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Reading Legal Insurrection is SFW in the 9th Circuit

Reading Legal Insurrection is SFW in the 9th Circuit

An interesting decisionwas handed down by the 9th Circuit Court of Appeals, written by Chief Judge Alex Kozinski.

The case involved employees who had downloaded confidential company information which they were permitted to access, but not permitted to share.  The issue wasn’t whether the employer had a remedy, such as a civil injunction or money damages, but whether the conduct constituted a federal crime.

As described by The Wall Street Journal, the Court held that the conduct did not constitute a violation of the Computer Fraud and Abuse Act (CFAA), 18 U.S.C. § 103, if the only basis for criminal liability was violation of the employer’s work rules:

No, checking Facebook on work computer isn’t a federal crime.

That’s the opinion of the U.S. Court of Appeals for the Ninth Circuit, anyway. In a ruling by Chief Judge Alex Kozinski Tuesday, the court rejected the government’s broad interpretation of an anti-hacking statute called the Computer Fraud and Abuse Act.

Judge Kozinski, writing for an 11-judge panel, explained the stakes in the introduction of his ruling:

Many employers have adopted policies prohibiting the use of work computers for nonbusiness purposes. Does an employee who violates such a policy commit a federal crime? How about someone who violates the terms of service of a social networking website? This depends on how broadly we read the Computer Fraud and Abuse Act.

The government argued that CFAA targeted both hackers and people who are authorized to use a computer, but do so for an unauthorized purpose. The Ninth Circuit, however, ruled that the law doesn’t extend to violations of use restrictions.

“Were we to adopt the government’s proposed interpretation, millions of unsuspecting individuals would find that they are engaging in criminal conduct,” Kozinski wrote.

But, as the WSJ notes, this puts the 9th Circuit at odds with several other Circuits, where violation of employer policies using a computer, even surfing the web, could be considered a crime.

The result obviously makes sense.  Did Congress really intend to criminalize a wide range of online conduct which violated a company’s — some company’s — terms of use?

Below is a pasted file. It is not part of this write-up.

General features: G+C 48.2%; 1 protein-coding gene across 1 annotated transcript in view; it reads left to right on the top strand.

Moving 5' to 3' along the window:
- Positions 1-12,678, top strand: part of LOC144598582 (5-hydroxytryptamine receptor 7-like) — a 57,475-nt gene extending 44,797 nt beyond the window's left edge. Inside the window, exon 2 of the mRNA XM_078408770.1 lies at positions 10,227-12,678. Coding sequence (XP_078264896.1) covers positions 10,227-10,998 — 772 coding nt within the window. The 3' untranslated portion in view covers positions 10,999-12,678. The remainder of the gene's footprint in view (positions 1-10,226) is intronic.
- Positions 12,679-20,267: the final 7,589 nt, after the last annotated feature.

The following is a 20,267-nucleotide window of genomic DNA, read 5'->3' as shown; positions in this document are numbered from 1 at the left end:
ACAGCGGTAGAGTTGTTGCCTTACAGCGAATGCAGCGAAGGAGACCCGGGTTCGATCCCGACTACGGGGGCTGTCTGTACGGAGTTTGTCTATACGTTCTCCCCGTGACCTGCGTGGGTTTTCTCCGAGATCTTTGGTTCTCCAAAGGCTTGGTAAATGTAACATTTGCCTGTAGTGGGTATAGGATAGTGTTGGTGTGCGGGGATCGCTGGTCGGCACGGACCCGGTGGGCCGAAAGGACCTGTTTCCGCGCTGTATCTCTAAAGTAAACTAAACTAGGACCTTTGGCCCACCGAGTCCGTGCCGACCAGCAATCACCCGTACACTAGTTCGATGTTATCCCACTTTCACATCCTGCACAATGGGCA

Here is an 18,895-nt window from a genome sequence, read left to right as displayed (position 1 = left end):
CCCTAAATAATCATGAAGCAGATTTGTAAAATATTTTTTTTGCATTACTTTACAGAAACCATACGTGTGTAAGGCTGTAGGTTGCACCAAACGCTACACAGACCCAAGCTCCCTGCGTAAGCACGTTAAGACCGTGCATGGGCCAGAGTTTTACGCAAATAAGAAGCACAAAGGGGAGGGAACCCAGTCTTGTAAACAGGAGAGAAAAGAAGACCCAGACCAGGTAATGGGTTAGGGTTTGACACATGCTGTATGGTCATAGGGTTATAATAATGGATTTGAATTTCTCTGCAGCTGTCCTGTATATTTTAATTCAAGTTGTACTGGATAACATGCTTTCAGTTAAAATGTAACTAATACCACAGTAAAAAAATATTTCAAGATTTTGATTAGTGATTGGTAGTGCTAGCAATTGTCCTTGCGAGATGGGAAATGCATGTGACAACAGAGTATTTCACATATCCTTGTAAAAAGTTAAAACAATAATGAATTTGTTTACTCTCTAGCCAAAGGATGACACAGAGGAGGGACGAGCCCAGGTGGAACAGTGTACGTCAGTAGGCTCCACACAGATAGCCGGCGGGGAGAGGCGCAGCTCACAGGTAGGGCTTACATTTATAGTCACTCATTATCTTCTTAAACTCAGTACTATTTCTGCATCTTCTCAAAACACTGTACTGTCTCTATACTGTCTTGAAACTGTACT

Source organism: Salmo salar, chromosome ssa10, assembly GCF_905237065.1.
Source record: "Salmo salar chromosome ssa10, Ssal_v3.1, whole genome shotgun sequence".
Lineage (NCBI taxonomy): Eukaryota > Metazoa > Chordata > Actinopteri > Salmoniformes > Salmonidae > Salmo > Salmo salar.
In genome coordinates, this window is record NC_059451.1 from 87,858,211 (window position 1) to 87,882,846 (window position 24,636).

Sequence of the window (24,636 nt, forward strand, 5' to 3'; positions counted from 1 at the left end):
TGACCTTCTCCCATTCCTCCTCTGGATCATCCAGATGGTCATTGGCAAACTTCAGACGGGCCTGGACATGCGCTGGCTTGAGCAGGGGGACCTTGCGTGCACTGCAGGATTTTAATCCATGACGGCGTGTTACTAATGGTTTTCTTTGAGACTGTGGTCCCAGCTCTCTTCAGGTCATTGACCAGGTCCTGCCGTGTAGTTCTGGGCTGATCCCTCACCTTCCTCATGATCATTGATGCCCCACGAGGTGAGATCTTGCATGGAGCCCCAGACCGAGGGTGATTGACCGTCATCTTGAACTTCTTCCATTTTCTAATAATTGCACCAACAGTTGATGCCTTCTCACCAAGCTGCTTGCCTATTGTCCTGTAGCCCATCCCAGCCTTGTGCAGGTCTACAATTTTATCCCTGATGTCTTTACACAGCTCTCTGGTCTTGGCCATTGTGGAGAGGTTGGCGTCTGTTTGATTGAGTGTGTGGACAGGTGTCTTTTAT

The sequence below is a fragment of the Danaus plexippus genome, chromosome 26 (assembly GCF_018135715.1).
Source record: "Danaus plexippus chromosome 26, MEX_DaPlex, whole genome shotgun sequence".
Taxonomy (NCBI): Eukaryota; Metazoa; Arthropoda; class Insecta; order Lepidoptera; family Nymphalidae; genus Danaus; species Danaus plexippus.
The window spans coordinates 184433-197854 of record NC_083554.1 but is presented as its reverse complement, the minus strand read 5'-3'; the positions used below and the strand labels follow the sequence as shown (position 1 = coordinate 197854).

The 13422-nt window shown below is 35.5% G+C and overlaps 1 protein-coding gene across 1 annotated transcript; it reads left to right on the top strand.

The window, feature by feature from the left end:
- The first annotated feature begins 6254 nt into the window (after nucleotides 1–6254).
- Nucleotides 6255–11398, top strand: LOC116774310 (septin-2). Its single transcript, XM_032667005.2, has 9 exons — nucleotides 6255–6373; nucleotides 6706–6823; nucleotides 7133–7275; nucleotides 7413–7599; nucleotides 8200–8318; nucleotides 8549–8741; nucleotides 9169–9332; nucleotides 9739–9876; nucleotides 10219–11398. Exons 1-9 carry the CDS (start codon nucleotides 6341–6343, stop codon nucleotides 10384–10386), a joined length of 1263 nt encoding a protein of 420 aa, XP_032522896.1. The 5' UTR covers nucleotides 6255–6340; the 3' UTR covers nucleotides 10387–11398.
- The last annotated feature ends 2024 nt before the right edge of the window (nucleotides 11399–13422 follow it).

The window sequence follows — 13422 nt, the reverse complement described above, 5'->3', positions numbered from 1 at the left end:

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Prof, the 9th Circuit Court of Appeals is the most overturned liberal activist court in the nation…

Do you actually believe they read Legal Insurrection or is it that you think they should start?

Because the 9th circuit is so liberal, this decision is a surprise. This was an ideal opportunity to extend government power by criminalizing fairly routine behavior. This would have been another predictable step along Hayek’s Road to Serfdom. But they passed. That’s what makes it so interesting. Even a stopped clock, etc.

Note that this was an en banc decision by the 9th…the whole enchilada on board.

This seems to me to be a sterling example of prosecutorial misconduct.

What kind of tyrannical thug would try to criminalize this kind of conduct?

I could see lots of companies wanting to have use of company equipment be a criminal offense – typically, severance pay is withheld unless you agree to sign a waiver against suing the company. Now, the company can demand that you quit, or else they’ll call the cops. Saves the company all kinds of money and risk. There’ll be no more ‘layoffs’, just ‘mass resignations’. Not that HR is evil, mind you – they’ve just built up that reputation over decades for some reason.

Did Congress really intend to criminalize a wide range of online conduct which violated a company’s — some company’s — terms of use?

Is that a trick question?

We have a Congress that, Democratic or Republican, is interested in centralizing power so that it can be the final arbiter of the goodies to be given away. It’s part and parcel of how the ‘elite’ would like to rule (not govern) us.

And it fits very well with the proliferation of laws such that an average citizen can’t help but trip over them and engage in behavior that a zealous prosecutor could somehow find not just wrong, but illegal and punishable given a pliable judge and a gullible jury.

So sure the Congress could, nod-nod, wink-wink, write a law that would allow a ‘violation of use’ on the web to be a federal crime. Given all the other stuff that is a federal crime these days (and we don’t know the whole list of those crimes, even if the US Attorney does), it wouldn’t be a surprise at all.

Kozinski is great.

“this puts the 9th Circuit at odds with several other Circuits”

It’s like deja vu all over again!

Nobody in their right mind wants to give individual companies the ability to write customized criminal laws solely for use against their own employees.